At this point I want to summarize where we are in the tropes and mythos of Castle Wolfenstein. Silas Warner introduced the following items:
- The player is captured and taken to Castle Wolfenstein – a place with a very bad reputation.
- The player must escape but not before finding plans about some big mission being planned in the future.
- While the player can escape with all guns blazing, they would be advised to use stealth whenever possible.
- The castle is filled with both enlisted soldiers and the dreaded SS. The SS seem to need a lot more fire power to be taken down.
Id Software expanded the mythos further in Wolfenstein 3D:
- The captured soldier now has a name BJ Blazkowicz, an American of Polish ancestry.
- The Nazis have expanded medical science by creating a serum that can bring the dead back to life in a zombie-like state.
- Further to this, they have adapted these bodies to support attached weapons.
- They have also created a large supply of chemical weapons and are in the process of actually using them against the Allies.
- The castle is also filled with treasure which we assume has been stolen from their oppressed. The player might as well take as much of it as possible as he escape.
- The castle also has plates of turkey diners waiting to be eaten!
- Certain characters are stronger than all the others (the bosses).
- Large, almost tank-like body armor is ready to be used by the Nazis.
- Events can take place in other castles/fortresses while still being a Wolfenstein game.
Id Software further expanded the mythos with Spear of Destiny:
- The Nazi leadership is prepared to go to any length to win, including occult means.
- Legends of the past can be used in current Nazi plans.
- The Nazis are further advanced than first thought in nuclear weaponry.
- The Nazis have a secret base in Norway devoted to nuclear research.
- Submarine pens are cool places.
- Through occult means, Hitler has been shown the future and has almost ready to deploy computer technology, powerful lasers and killer satellites.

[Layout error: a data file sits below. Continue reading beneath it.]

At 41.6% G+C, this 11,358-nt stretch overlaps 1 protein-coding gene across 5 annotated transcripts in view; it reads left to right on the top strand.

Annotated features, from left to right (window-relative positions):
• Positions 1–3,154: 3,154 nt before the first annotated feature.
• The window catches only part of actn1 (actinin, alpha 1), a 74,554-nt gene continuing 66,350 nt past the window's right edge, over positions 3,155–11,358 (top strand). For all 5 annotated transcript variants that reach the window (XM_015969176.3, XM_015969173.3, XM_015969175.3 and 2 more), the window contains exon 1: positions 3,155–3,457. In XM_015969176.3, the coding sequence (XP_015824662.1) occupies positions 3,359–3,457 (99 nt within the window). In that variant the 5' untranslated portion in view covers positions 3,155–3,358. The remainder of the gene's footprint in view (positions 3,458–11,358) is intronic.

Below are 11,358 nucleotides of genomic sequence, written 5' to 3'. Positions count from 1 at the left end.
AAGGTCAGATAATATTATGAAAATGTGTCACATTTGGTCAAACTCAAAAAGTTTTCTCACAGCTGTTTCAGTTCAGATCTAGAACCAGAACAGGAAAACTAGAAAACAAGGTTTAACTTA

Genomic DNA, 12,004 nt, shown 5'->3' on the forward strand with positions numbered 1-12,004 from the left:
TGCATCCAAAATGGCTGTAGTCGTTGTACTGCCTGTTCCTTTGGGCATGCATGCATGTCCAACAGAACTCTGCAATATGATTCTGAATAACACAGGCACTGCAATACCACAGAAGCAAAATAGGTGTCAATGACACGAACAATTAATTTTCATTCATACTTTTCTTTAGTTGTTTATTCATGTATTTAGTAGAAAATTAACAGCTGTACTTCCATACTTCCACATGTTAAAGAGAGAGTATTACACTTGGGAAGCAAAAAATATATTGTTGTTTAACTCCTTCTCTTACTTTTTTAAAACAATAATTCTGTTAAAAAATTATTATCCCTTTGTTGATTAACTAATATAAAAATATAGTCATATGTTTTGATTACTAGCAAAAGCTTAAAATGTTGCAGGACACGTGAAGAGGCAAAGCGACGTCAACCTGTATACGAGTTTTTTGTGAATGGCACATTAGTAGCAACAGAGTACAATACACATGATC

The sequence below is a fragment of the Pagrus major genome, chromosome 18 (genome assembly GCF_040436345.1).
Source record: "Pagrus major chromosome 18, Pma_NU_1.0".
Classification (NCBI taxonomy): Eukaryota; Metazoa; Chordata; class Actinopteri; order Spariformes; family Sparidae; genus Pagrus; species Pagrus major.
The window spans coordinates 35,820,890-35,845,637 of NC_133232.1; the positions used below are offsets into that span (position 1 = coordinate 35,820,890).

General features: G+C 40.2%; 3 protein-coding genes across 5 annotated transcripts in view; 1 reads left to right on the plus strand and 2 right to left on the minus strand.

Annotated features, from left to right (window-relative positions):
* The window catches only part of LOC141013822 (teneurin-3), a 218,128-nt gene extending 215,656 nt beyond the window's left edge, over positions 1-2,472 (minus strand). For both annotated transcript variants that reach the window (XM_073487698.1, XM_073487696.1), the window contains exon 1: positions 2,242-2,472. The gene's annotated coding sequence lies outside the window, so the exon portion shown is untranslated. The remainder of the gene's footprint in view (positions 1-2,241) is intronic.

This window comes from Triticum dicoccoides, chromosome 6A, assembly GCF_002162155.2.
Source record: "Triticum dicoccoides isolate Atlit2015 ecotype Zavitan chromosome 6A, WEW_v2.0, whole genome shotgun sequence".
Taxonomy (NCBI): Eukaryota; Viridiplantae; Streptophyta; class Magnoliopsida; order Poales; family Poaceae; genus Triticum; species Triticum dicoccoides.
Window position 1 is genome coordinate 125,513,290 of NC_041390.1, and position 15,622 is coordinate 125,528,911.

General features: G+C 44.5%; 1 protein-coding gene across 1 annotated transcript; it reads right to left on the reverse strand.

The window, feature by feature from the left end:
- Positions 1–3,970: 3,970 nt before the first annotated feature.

- They also have advanced robotics with either computer or organic control.
Genesis of Return to Castle Wolfenstein (RtCW)
RtCW wasn’t released until November 2001 which gives us a lot of time to fill in. Id Software (or John Carmack really), worked out the issues with the floors and ceilings producing an architecture that looked more realistic. They incorporated it into their next smash hit Doom (and Doom II). Doom was described as 2.5D rather than 3D as the up and down dimension was still not fully implemented. That was fixed in their next game engine and game named Quake. The Quake engine was further refined and released in their game Quake II. Quake II was their first that supported a 3D graphics card but a non-3D display option was possible. The 3D engine was further refined and now exclusively needed a 3D graphics card to run. The third Quake game, Quake III Arena used this new game engine and now supported curved surfaces, 32 bit color and shaders. This game engine was one of the most popular and was licensed to other companies and produced other popular games such as Soldier of Fortune II, American McGee’s Alice and of course, Return to Castle Wolfenstein.
- The actual game creation was undertaken by a company called Gray Matter Studios. The company had been newly formed from Xatrix Entertainment Inc that had previously created games such as the Redneck Rampage series. They were partially owned by Activision.
- They had a prior business arrangement with id Software, having produced Quake II: The Reckoning, an expansion mission for Quake II.
- Id Software took an executive producer position with the game development. They certainly provided help with the Quake III game engine but it isn’t clear how much direction they provided with the actual game content.
- There was some competition between Gray Matter Studios and Raven Software over developing the game. Gray Matter favored a Wolfenstein 3D reprisal while Raven Software wanted to try something different. Gray Matter was chosen by id Software for the game. Raven Software got their chance to express their ideas in the later Wolfenstein game.
Games had changed in the eight years between Wolfenstein 3D and RtCW. By the end of the 1990’s, it was expected that a first person shooter game have a plot, support certain primary objectives with perhaps secondary objectives introduced as needed and have a reason for every action within the game. What had dropped away from these games were the concept of a score, the collecting of objects (treasures?) with no apparent usage and except when the plot required it, specific kill counts and timed levels. Secret areas were still being used but secret levels were not used unless they could be worked in as optional secondary missions.
The RtCW team was sensitive to the game’s heritage and they certainly took a look at what makes a Wolfenstein game. The exact parts that were chosen from such a list, we will discover as we work through the game.
Two interviews with Drew Markham of Gray Matter are available here and here. Also an interview with Todd Hollenshead is here. This last one is from Nvidia so the emphasis is on the graphics engine rather than the game. A list of all the game credits can be found in this link.
Finally, we are ready to start the game! The next entry will be about the starting ‘film’ created by Blur Studio that runs before the game begins properly.